Let me propose one potential future to you—a future where most everything is done through the gig economy. Here is roughly how that might take place.
Companies get rid of many or most of their employees, and decide to go with short-term contracts instead. There is extraordinary data showing that 94% of job growth (jobs created vs. jobs lost) from 2005 to 2015 was in alternative (non-9-to-5) work.
People will have their respective skillsets, and all these skills will be part of their online profile—similar to what we have now with LinkedIn. Some people will be dog-sitters, paralegals, nurses, tech writers, EMTs, garbage collectors, accountants, security researchers, and hundreds of others. Your profile will also include your experience, your ratings, your credentials, and all of this will be validated through various third-party services.From a Harvard / Princeton study in 2016
Rather than use traditional contracting agencies, many companies will switch to using a dynamic, technology-based solution to find the right workers. They will simply put out a request for X number of Y type of workers, along with plenty of data about what an ideal candidate would look like, and that request will be sent to services like LinkedIn and UpWork where people have peoples’ profiles.
The service will then send a notification to eligible people who fit those requirements, e.g., someone who can edit a chapter for a book, who’s been highly rated as an editor on a successful book within the last year, and who also did so for fantasy-based fiction.
Everyone will be running the Work application on their phone, which is a universal application for finding either jobs or workers. Just like an Uber driver does today, people will receive an incoming request that says something like this, which they will either accept or decline.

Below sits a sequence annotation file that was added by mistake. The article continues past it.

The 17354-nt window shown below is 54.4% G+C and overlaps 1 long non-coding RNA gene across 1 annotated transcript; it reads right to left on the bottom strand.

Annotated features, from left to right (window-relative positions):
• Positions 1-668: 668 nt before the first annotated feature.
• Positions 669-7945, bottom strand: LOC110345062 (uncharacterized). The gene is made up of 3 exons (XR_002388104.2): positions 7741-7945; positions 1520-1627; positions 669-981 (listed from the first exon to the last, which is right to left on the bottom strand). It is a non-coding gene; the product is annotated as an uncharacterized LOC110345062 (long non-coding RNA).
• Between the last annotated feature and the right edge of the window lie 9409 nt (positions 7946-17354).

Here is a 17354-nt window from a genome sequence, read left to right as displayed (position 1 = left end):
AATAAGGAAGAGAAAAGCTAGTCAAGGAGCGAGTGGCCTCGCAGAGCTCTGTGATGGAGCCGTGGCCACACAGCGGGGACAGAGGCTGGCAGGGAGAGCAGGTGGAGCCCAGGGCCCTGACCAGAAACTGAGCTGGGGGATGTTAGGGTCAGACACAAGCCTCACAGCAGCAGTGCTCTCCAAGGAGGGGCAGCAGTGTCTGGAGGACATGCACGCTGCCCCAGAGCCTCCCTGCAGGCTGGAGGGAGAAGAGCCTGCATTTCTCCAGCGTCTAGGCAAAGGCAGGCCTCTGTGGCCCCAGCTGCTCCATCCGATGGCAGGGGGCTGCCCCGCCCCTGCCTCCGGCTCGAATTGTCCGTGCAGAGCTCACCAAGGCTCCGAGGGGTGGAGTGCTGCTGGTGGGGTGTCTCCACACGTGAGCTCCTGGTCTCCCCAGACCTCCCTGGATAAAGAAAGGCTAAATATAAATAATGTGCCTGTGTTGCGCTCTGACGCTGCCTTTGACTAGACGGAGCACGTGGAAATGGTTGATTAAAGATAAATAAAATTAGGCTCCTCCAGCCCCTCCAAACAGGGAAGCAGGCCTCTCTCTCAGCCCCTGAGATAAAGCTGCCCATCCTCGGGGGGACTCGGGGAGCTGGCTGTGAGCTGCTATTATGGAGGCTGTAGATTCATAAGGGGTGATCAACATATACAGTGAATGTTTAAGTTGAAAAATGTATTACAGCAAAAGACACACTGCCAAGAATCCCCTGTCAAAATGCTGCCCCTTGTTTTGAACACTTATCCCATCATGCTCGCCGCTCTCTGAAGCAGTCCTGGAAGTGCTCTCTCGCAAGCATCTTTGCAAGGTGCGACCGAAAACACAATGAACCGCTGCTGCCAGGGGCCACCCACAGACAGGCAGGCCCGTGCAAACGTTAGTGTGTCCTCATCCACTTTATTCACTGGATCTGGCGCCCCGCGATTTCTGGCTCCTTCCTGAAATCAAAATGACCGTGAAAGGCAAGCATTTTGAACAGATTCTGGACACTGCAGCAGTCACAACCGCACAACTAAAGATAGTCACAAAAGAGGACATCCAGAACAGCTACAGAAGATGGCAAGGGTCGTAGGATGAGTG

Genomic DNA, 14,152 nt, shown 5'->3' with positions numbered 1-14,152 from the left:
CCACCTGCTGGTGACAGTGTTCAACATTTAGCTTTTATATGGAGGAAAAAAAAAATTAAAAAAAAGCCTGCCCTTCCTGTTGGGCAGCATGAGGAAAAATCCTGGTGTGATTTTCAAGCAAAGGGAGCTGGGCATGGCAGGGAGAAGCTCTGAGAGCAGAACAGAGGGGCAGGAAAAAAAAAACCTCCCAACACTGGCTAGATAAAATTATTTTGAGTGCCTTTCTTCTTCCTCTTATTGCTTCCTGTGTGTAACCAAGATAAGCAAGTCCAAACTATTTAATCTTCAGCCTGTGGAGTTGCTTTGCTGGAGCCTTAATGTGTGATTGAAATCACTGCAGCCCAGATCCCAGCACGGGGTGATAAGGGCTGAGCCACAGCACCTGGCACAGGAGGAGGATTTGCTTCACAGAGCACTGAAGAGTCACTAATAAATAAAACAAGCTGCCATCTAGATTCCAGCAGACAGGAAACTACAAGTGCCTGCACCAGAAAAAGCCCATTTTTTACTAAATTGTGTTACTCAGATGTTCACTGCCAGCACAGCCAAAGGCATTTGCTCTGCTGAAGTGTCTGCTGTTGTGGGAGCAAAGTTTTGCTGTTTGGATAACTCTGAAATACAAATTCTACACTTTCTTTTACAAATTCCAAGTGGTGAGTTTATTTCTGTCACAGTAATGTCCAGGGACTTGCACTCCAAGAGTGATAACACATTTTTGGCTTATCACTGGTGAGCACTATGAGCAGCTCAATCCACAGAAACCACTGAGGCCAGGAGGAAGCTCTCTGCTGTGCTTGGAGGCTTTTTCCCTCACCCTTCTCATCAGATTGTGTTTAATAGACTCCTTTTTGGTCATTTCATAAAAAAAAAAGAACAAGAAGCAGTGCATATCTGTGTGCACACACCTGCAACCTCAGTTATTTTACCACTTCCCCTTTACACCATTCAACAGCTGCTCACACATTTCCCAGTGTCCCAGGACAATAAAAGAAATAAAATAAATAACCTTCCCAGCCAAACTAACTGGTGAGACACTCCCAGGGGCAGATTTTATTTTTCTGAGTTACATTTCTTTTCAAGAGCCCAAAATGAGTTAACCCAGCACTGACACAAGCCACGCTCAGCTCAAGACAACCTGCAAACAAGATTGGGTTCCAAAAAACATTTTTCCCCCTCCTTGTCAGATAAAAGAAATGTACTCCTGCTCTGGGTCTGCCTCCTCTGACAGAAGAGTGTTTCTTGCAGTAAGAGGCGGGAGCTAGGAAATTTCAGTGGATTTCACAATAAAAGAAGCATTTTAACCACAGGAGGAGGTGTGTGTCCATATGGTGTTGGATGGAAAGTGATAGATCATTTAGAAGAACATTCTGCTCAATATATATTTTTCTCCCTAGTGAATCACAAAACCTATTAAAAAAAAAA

Once the job is accepted, work will begin, the task will be performed, money will be transparently exchanged, ratings will be given on both sides, third-parties will validate those ratings, and both parties will move on.
We can be fairly sure this will happen because we’re already seeing it today in the form of multiple applications. There could be multiple players though, just as we currently have Uber and Lyft.
What will make this so powerful is that it will enable so much work to take place with very little friction. It’ll essentially enable peer-to-peer interaction without middleware companies taking a cut. There will still be fees associated with having your data on the platform, and perhaps with using the Work app, but they will be negligible compared to the time and effort of coordinating manually through a third party.
Need some stuff moved? Need someone to take a look at your son’s knee? Need a bodyguard for a concert? Need a website tested for vulnerabilities? These will all be done through an application like Work.
Even if you have a full-time job, most people will still run the Work app to supplement their income.
Background checks, insurance, reference checks, testimonials—all these things will be managed by the Work backend, which will be one or more companies like LinkedIn, UpWork, etc.
To be sure, there will still be jobs that companies will keep internal, and that still make sense to have as permanent positions rather than on contract. But given the current trending, most jobs will be temporary as opposed to permanent, and something like the Work app will be the result.
We’ll all be in the gig economy soon—but it’ll be for every skill we have.